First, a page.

Observation and Conversation

Ethnographic fieldwork– as imagined and pioneered by founders such as Bronislaw Malinowski – was never simply about observation. The observational component was coupled with participation, as in participant observation, as well as linked with conversation, interviews, and quite simply put, talk. Observation without any window into what is going on in a person’s mind and heart while they are doing whatever they are doing is anemic at best. Frequently it is also off-base. A key to comprehension in ethnography, as in much qualitative work, is understanding a person’s point of view.

In January 2019, Rachael Lawes provided an outstanding webinar, “Honing Your Ethnographic Eye”. Drawing from discourse analysis, one of the key points of her presentation was the importance of attending to defensively designed statements in speech, for instance, when a person frames what they are saying as “simply stating a fact.” A pre-emptive defense such as this may indicate that the person may feel insecure about the point they are making and/or they may feel that others are likely to argue with what they are saying. Obviously, it is important that we listen – carefully – and not only observe.

Persons and Contexts

Also, while it is an ethnographic basic to understand a person’s point of view, the assumption is not that a person stands alone. When we do our ethnographic work, one of the strengths we can bring to the qualitative research table is to situate a person’s viewpoints and behaviors within a macro-societal as well as meso-social context. This can mean that rather than just studying the person, our unit of ethnographic analysis can and should be the household, the friendship group, the workplace, the family, and/or any social grouping that makes sense for the question and issue at hand.

Injecting Serious Analytic Soul

Beyond being sure to include both conversation and context as part of our ethnographic research, injecting serious analytic soul into the work is also definitely on order. One factor that seems to have fueled the jokes about ethnographic work is the handoff of ethnographic work to junior and client DIY teams. Unfortunately, what can and often does go missing in this handoff is the analytic component.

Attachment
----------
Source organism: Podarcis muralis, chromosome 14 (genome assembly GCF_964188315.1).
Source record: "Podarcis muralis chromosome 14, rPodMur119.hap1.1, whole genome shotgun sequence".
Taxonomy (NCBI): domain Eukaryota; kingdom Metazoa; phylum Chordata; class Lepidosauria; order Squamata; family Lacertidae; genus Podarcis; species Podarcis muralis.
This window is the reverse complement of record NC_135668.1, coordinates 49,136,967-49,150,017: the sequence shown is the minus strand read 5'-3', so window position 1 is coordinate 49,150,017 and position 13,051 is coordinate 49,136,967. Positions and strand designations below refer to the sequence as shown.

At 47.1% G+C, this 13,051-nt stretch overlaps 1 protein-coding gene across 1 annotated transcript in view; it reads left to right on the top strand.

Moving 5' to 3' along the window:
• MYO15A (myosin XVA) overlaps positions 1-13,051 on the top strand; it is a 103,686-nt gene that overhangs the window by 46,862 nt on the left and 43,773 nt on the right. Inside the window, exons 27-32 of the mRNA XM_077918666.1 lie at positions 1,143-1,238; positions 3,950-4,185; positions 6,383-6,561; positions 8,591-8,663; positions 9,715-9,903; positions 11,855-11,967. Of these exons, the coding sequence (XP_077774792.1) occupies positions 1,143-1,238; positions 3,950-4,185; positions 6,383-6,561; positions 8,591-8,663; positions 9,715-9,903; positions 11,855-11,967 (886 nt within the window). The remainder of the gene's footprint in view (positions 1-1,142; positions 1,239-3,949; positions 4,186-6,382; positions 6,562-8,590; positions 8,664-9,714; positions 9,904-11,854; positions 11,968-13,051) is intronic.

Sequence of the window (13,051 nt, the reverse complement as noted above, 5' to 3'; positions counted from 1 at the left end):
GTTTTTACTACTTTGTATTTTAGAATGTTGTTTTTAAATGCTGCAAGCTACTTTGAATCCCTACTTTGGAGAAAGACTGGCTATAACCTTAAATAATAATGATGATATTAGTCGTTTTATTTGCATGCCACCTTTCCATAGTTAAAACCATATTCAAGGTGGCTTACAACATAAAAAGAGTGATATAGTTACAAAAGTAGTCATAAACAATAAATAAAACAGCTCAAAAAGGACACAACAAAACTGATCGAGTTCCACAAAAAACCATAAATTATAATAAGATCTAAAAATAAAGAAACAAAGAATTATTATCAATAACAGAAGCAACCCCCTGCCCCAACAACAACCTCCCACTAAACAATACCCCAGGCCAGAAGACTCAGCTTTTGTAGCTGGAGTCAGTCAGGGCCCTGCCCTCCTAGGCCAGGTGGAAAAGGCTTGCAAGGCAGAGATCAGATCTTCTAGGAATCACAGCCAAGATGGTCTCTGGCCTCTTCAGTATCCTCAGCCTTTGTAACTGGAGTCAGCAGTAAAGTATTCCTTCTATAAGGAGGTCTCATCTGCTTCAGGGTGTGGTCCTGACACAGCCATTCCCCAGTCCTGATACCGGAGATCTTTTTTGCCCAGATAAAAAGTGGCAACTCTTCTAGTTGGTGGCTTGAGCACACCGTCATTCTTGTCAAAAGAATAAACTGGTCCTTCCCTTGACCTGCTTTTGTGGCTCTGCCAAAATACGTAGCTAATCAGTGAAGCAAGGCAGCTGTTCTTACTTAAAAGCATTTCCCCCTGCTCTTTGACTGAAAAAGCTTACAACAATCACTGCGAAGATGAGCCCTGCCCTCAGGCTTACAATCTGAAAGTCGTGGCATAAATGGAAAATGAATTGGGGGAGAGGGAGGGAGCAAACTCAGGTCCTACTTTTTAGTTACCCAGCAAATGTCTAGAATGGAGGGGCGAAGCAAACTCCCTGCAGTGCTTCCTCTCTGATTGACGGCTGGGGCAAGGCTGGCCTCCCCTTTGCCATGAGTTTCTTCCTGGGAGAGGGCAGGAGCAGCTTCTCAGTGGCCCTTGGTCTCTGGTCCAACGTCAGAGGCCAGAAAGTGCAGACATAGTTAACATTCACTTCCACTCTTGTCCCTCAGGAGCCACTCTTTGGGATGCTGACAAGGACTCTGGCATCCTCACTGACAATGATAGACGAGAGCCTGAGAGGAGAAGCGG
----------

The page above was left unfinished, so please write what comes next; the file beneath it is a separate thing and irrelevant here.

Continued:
In much current commercial ethnography, it is almost as if the importance of the analysis has been forgotten. There is a tendency to take ethnographic work as if it is a case of “what you see is what you get.” But, of course, what one sees is filtered by the mind. And while ethnographers must strive for an open mind in order to grasp the point of view of others, they also bring every bit of experience, theory, and knowledge to their encounters and their own mental processing of the data.

For instance, a number of years ago, colleague Rita Denny and I worked on a new product study centered around home organization. The company’s goal was to develop new home storage products. As I observed and talked with people about how they organized items in their homes, it became obvious that spatial orientation (e.g., up versus down; vertical vs. horizontal) was providing critical cues. Items that were “up” were considered more organized than those that were “down.” Items that were vertical were considered ready to use; horizontal or flat signaled “in use.” Items that got stacked were packed. The photos below help illustrate the point.

vertical hanging
Vertical hanging on the door – an organized way to keep items that were ready to be taken out of the home.
vertical hanging
Vertical files keep papers ready as a resource and what must be done next is kept in front.
vertical hanging
A briefcase kept up off the floor seen as neater and more organized than if on the floor. Also kept in vertical orientation.

laying flat

laying flat
Lying flat is a signal of “in use” as with a book lying flat on a surface next to the bed (vs. vertical on a shelf, which is “ready for use”). But flat also often leads to “stacked,” which then quickly leads to “packed.”

 

This spatial insight would not have been as possible without the benefit dof having once read Lakoff and Johnson’s Metaphors We Live By. Lakoff and Johnson examined the way linguistic metaphors organize the way we think about and experience the world. Good moods, for example, tend to be described as “up” and bad moods in terms of “down.” And for the purposes of this example, think about the phrases “picking up” and “cleaning up.”

We need to be ready to bring our analytic minds to the table as we perform ethnography. This is the real value of doing ethnography in business. When we make analysis central to the task, we are able to deliver serious and often breakthrough results. Inductive analytic insight provides ethnography its serious point of differentiation versus other methodologies. Analysis with attention to language and the larger social world (not only observation and the individual) has the power to move ethnography far beyond the realm of jokes.

Patricia Sunderland, PhDPatricia Sunderland, PhD

Patricia Sunderland, PhD, is founder of Cultural Research and Analysis, Inc.. A specialist in the ethnographic, cultural and semiotic analysis of consumer worlds, Patti is also co-author and co-editor of two award-winning books in anthropology and commerce: Doing Anthropology in Consumer Research and the Handbook of Anthropology in Business. She splits her time between New York City and Addis Ababa, Ethiopia.


Tags:  Ethnography  QRCA Digest  Qualitative Research  Research Methodologies